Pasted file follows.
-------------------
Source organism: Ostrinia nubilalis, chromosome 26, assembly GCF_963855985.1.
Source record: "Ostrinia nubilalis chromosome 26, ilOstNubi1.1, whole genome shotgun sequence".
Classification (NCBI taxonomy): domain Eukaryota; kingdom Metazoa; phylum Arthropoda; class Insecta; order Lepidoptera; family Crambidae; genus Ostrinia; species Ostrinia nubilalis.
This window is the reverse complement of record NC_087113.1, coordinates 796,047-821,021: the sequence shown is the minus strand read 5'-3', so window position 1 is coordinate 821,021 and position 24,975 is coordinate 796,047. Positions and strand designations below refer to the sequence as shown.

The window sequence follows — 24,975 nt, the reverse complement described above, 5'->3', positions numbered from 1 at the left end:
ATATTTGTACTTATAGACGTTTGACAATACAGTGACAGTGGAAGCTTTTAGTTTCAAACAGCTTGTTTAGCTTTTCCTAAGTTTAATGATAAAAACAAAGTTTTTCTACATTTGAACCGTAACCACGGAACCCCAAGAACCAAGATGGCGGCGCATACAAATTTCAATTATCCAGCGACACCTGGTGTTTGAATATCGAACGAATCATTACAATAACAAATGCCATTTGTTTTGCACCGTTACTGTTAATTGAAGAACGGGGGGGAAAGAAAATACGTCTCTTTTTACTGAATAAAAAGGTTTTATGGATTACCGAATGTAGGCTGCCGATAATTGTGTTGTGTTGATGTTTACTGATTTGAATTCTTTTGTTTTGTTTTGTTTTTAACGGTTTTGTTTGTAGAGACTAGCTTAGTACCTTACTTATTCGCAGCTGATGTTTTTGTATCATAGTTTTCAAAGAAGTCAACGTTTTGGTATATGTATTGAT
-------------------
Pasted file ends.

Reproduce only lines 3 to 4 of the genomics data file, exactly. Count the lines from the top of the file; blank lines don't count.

Classification (NCBI taxonomy): domain Eukaryota; kingdom Metazoa; phylum Arthropoda; class Insecta; order Lepidoptera; family Crambidae; genus Ostrinia; species Ostrinia nubilalis.
This window is the reverse complement of record NC_087113.1, coordinates 796,047-821,021: the sequence shown is the minus strand read 5'-3', so window position 1 is coordinate 821,021 and position 24,975 is coordinate 796,047. Positions and strand designations below refer to the sequence as shown.